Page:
Featured Research

from universities, journals, and other organizations

New Class Of Antibiotics Stops Pathogens In Their Genetic Tracks

Date:
October 24, 2003
Source:
Ohio State University
Summary:
Researchers have found that a promising new class of antibacterial chemicals inhibits one of the most fundamental processes of life – a cell's ability to express genetic material. Knowing exactly how these chemicals keep bacterial cells in check can help scientists make more effective antibiotics.

COLUMBUS, Ohio – Researchers have found that a promising new class of antibacterial chemicals inhibits one of the most fundamental processes of life – a cell's ability to express genetic material. Knowing exactly how these chemicals keep bacterial cells in check can help scientists make more effective antibiotics.

Like many bacterial inhibitors, this new class of compounds – called the CBR703 series – inhibits RNA polymerase, the key enzyme in gene expression. However, the unique mechanism that these compounds use to inhibit RNA polymerase was previously unknown and is first described in this week's journal Science.

"It's a long way between knowing that something will kill bacteria and figuring out the exact process by which the bacteria is killed," said Irina Artsimovitch, a study co-author and an assistant professor of microbiology at Ohio State University. "Other antibiotics also inhibit RNA polymerase, but the ones in this study use a radically different inhibitory mechanism."

According to the study, CBR703 inhibitors hindered the ability of RNA polymerase in Escherichia coli to perform crucial catalytic functions, such as building molecules of RNA. Compounds in the CBR703 series – all are synthetic chemicals – render RNA polymerase useless by binding to a specific place on the enzyme – a necessary step in the process.

"Unless you know where the inhibitor binds, you can't draw any conclusions about how that inhibitor affects its target," Artsimovitch said. "On the other hand, once you have this information, you could predict if the inhibitor would be effective against a broad range of bacteria, as the binding site may not be the same in RNA polymerase enzymes from different bacteria."

She and her colleagues chose to study the effects of CBR703 inhibitors on E. coli, since the RNA polymerase enzyme in many pathogens is similar to that found in the E. coli bacteria. CBR703 compounds are not yet used as commercial antibiotics.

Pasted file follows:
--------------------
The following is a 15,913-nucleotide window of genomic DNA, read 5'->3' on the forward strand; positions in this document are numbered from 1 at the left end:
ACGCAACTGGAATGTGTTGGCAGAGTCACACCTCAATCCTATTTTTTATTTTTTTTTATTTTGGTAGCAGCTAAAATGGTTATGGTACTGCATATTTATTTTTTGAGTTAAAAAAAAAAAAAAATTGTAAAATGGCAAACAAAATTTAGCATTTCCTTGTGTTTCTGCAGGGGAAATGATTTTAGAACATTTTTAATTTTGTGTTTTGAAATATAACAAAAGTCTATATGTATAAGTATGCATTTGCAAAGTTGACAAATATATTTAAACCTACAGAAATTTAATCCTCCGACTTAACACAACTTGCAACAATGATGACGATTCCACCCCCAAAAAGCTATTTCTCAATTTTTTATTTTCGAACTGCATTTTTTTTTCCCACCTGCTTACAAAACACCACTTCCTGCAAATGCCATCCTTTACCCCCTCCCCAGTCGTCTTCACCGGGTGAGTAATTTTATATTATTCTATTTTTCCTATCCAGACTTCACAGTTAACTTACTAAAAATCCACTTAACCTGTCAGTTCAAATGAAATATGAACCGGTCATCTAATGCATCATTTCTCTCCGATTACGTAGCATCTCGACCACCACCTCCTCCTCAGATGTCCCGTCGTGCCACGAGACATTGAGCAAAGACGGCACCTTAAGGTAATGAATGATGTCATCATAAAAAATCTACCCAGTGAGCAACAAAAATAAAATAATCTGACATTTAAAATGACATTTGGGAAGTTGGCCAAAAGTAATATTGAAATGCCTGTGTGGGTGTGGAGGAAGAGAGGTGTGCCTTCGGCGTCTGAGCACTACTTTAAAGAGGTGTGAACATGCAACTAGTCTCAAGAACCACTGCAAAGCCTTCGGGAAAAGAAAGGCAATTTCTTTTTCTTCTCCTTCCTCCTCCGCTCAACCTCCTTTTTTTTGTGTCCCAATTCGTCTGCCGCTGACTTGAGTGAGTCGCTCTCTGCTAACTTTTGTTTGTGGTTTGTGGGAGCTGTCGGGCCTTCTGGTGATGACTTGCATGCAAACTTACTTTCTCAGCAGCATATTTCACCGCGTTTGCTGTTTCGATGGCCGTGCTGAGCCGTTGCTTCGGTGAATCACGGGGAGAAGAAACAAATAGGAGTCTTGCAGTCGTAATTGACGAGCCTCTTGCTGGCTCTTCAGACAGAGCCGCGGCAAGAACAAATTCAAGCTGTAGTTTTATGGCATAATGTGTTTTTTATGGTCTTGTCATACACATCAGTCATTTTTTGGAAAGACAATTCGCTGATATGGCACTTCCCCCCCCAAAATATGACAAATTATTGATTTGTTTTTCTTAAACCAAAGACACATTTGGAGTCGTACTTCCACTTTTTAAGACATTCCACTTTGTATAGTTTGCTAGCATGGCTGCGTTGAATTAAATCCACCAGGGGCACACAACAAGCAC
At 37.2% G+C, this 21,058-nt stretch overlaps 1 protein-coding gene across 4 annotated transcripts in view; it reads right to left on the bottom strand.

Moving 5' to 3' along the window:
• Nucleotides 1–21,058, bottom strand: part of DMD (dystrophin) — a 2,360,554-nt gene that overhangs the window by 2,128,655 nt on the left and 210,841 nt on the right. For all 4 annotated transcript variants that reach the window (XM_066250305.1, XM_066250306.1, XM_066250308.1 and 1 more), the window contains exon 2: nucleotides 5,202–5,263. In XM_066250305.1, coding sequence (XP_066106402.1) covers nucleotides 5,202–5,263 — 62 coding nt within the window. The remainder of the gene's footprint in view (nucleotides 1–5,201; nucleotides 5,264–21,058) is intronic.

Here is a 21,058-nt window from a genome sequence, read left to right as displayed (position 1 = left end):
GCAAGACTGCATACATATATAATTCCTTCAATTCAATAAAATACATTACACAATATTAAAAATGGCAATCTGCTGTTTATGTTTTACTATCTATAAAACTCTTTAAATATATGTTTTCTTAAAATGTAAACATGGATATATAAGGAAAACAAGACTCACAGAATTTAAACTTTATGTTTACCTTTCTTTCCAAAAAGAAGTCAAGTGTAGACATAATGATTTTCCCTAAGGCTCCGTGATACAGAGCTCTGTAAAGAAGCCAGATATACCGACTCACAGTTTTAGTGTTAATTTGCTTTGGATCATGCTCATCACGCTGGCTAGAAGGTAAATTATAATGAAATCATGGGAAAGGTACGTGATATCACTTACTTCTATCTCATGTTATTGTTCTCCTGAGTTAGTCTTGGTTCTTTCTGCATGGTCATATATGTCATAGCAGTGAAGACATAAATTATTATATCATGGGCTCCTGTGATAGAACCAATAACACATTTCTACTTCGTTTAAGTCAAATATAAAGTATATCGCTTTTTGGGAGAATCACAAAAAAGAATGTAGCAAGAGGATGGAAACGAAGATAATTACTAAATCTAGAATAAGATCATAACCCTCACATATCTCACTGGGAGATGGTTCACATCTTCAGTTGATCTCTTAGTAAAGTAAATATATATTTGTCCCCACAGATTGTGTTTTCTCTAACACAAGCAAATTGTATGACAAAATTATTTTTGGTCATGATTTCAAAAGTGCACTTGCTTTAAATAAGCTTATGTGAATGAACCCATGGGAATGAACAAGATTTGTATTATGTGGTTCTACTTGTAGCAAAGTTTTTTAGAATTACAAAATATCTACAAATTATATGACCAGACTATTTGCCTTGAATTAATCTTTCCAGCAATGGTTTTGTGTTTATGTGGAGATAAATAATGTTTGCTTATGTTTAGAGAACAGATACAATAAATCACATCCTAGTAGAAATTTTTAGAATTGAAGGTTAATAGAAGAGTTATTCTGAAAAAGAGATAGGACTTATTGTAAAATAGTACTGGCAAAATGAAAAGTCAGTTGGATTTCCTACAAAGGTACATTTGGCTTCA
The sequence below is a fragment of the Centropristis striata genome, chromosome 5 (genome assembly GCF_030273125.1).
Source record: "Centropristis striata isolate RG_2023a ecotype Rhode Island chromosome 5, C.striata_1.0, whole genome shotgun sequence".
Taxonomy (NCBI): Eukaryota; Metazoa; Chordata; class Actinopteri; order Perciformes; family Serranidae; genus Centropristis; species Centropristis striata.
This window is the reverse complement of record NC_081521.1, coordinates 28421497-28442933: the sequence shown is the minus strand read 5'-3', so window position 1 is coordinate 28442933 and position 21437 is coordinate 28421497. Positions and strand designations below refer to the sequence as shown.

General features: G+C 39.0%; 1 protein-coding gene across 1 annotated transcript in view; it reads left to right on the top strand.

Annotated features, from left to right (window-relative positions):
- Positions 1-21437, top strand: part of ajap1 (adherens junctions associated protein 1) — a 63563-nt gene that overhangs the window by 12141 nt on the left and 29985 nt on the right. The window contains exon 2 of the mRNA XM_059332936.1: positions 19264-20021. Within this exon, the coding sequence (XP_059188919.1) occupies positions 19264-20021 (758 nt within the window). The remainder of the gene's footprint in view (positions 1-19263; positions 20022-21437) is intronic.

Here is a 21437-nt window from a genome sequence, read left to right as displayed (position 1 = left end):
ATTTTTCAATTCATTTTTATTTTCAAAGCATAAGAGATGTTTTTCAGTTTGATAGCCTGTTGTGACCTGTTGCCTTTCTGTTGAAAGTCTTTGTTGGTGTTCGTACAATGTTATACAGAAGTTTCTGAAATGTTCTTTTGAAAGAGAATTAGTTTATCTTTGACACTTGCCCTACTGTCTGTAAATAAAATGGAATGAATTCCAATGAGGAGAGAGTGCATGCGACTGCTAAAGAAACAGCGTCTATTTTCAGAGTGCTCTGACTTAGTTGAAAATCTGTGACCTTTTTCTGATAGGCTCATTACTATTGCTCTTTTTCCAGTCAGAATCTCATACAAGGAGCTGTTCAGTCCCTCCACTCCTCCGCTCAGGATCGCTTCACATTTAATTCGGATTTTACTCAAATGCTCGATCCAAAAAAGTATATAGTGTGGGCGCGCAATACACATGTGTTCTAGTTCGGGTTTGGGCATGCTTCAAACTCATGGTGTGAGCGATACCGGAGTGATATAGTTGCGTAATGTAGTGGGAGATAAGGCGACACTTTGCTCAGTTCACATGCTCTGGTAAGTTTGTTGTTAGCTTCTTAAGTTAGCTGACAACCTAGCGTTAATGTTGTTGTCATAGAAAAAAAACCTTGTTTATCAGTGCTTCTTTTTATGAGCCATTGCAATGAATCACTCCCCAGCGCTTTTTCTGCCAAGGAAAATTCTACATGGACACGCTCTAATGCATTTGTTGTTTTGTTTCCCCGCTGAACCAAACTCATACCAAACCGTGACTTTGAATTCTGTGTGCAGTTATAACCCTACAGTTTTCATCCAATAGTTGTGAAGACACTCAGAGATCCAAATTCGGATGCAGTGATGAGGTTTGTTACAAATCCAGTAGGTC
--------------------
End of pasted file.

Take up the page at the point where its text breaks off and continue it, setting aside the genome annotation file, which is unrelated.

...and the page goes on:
While the CBR703 inhibitors seemed to stop gene expression in E. coli, the researchers found that the compounds wouldn't inhibit RNA polymerase in human cells. Finding this lack of inhibition from human cells is key to designing new drugs, as some antibiotic compounds could harm both bacteria and human cells.

"When we find something that inhibits a particular process, it's easier to make targeted drugs," Artsimovitch said. "In this case, finding something that inhibited bacterial RNA polymerase lets us look at the structure of the enzyme and determine how to improve the inhibitors further to make them more effective."

Artsimovitch conducted the study with Robert Landick, a professor of microbiology at the University of Wisconsin-Madison and Clement Chu and A. Simon Lynch, both with Cumbre, Inc., a drug discovery firm in Dallas.

The researchers at Cumbre, Inc., prepared and analyzed a large set of chemical compounds in order to find one that would inhibit transcription in E. coli. Transcription is the first step of gene expression, when a copy of RNA is made from a DNA sequence.

After finding that CBR703 inhibited transcription in E. coli, the researchers ran the bacteria through a series of tests that allowed them to see where and when during transcription the inhibitor acted on the enzyme.

Transcription is a multi-step process in which the genetic information from DNA is transcribed, or written on, RNA. Transcription is key for all cellular processes. In this study, CBR703 inhibited the addition of nucleotides – individual units that make up an RNA molecule – thus keeping a new strand of RNA from forming.